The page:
Sony Ericsson T650

The release of the Sony Ericsson T650 signifies two things: first, the revival of the T series, and secondly, an indication of the company's first step into the fashion world. By definition the T650 is built for anesthetic viewing pleasure, not simply for the music or the camera. It is considered to be a mid-range phone that reconciles size, function, and fashion. Today we will see if it can really make you look good, or if the user will be left feeling like a fashion victim.

From the color to the overall design, it is obvious that Sony Ericsson is trying to be different. The green is a Growing Green we have never seen on a phone before, and that Midnight Blue is pretty much the darkest blue in the market. However, with all that we cannot help but relate this model to their bestselling T610 from some four years ago. The most striking feature at first glance is perhaps the brushed metallic housing that frames the screen. The metal also extends around the back, making the design more consistent. The camera, along with its LED flash, can be found on the back of the phone. It is a bit worrying that the camera actually protrudes a bit out from the body, making it prone to scratching.

The d-pad controller and the number keys are square in shape, whereas the two softkeys are constructed from metal plates that match the metal parts of the T650's cover. Conversely the back and cancel buttons, along with the adjacent shortcut keys, are blended into the more plastic casing material that constitutes to the lower half of the phone. Fortunately the plastic has a matte texture, something that not only improves that hand's grip on it, but keeps it from looking cheap.

Unsurprisingly the power button is on the top of the device and the camera shutter key and volume keys are on the side, with the power port being found on the other side. All that remains is a lanyard hole on the bottom of the phone. The Memory Stick Micro (M2) slot is actually hidden underneath the battery cover, which is released by a new spring mechanism that feels very sturdy. We were relieved to find that the memory card slot is still on the side, and it does not require you to pull out the battery to swap cards.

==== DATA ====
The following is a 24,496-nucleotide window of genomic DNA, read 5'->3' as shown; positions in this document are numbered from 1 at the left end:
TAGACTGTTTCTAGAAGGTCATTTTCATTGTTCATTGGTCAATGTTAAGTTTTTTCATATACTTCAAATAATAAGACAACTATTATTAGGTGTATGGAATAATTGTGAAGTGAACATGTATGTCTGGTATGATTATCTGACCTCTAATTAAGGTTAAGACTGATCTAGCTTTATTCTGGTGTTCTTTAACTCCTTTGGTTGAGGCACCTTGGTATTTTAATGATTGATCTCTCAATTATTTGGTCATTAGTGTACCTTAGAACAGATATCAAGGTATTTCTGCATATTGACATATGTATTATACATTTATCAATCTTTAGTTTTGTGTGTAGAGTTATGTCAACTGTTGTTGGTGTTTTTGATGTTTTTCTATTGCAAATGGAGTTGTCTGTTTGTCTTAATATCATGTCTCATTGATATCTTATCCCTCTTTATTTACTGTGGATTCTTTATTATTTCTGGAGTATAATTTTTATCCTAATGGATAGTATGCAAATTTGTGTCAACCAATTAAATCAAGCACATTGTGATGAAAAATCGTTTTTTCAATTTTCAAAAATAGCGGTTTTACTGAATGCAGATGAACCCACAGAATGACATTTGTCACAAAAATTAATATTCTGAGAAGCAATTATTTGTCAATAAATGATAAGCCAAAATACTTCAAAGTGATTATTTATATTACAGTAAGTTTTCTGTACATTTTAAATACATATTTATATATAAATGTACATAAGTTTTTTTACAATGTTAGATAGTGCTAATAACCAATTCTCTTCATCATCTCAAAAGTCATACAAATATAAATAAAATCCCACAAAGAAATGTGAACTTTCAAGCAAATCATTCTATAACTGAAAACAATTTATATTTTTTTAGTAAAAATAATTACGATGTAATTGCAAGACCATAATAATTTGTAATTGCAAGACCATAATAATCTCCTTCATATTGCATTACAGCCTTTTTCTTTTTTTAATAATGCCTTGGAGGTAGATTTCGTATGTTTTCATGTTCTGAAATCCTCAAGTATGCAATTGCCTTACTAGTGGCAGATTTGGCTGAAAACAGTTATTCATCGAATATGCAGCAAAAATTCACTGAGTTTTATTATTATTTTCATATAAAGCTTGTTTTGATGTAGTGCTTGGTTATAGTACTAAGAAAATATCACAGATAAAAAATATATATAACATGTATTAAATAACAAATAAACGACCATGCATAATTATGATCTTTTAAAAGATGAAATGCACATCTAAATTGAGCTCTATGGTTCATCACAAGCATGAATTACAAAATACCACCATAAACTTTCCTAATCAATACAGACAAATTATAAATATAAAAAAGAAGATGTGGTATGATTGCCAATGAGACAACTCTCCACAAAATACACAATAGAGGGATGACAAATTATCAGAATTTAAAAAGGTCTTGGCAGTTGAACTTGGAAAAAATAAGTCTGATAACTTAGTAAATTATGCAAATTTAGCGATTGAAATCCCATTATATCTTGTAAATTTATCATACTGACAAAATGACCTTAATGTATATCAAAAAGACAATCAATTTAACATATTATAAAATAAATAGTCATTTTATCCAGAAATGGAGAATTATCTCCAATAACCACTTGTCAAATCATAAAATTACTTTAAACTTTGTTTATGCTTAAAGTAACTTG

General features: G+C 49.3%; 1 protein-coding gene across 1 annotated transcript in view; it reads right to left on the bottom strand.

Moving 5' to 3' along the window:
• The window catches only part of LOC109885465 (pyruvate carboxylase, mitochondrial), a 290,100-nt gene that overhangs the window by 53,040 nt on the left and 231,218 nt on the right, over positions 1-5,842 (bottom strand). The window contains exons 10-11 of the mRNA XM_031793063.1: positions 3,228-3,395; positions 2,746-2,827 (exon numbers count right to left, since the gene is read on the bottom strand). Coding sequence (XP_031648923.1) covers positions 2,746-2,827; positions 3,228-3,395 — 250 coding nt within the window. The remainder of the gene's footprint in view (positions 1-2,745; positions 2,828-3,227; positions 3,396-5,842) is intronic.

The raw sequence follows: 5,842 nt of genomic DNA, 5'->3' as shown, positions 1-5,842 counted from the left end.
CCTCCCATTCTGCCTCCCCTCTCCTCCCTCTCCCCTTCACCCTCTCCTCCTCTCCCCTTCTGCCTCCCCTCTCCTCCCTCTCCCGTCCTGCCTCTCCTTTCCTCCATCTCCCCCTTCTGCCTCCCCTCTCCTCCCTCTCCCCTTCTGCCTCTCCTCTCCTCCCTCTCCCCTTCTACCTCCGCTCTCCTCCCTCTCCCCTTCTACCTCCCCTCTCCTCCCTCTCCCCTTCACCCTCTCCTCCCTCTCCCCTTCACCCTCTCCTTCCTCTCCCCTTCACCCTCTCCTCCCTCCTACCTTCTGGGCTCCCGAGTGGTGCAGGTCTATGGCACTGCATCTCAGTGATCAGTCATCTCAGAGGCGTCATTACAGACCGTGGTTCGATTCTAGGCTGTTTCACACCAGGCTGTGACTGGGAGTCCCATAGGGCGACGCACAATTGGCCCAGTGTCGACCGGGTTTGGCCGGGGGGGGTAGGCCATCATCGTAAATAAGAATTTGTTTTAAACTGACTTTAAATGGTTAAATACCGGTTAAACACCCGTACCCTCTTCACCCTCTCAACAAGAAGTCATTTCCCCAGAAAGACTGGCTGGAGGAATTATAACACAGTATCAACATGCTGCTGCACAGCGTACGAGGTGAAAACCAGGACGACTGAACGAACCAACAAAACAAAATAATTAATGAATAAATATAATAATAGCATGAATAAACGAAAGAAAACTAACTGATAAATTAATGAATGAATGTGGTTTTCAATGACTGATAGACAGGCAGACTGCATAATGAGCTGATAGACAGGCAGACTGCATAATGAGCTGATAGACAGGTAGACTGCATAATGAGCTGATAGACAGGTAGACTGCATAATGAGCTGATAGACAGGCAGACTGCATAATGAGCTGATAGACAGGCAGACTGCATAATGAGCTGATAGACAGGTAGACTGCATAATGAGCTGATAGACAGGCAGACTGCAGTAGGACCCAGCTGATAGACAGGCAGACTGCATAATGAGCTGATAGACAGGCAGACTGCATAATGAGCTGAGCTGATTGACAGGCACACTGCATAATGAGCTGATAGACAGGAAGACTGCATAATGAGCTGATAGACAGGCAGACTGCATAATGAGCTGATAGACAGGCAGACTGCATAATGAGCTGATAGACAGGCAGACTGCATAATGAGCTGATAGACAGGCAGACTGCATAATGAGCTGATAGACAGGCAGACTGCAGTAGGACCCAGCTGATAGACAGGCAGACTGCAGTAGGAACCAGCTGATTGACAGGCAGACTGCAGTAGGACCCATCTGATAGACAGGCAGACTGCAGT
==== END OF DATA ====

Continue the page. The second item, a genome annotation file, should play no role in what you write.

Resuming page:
The T650 is far from the thinnest candybar phone in the world, but at 12.5mm and packing all those features, few should find cause to complain. The overall size is well controlled at 104mm x 46mm x 12.5mm (4.1" x 1.8" x .5"), and the weight is 95g (3.3oz), making it just slightly lighter than the K750.

So far there is nothing spectacular with the design, but that all changes when you dim the lights. Then the magic begins. The T650i is the first Sony Ericsson phone with keypad illumination effects; not only does it blink, but the light actually follows and synchronizes with the animated wallpapers. For example, if some bubbles are moving down the display's wallpaper, then there will also be streaks of light moving down the keypad. However one would have to accept that the backlight is not too evenly distributed when moving; it is also a pity that these light effects cannot be customized.

Light effects are not only found on the front of the T650, but also visible on the back as a message indicator. When there is a new message, a band of golden yellow light will blaze through the junction of the metallic plate and the plastic, making it look brilliant even from afar. As opposed to the Nokia 6300, this indicator is only used for new messages but not missed calls. It only blinks for a couple of seconds when the message first arrives and stops completely after that. By comparison, the Nokia 6300 continues to flash the new message indicator until the user acknowledges it; this is something I would really like to see Sony Ericsson implement in the future.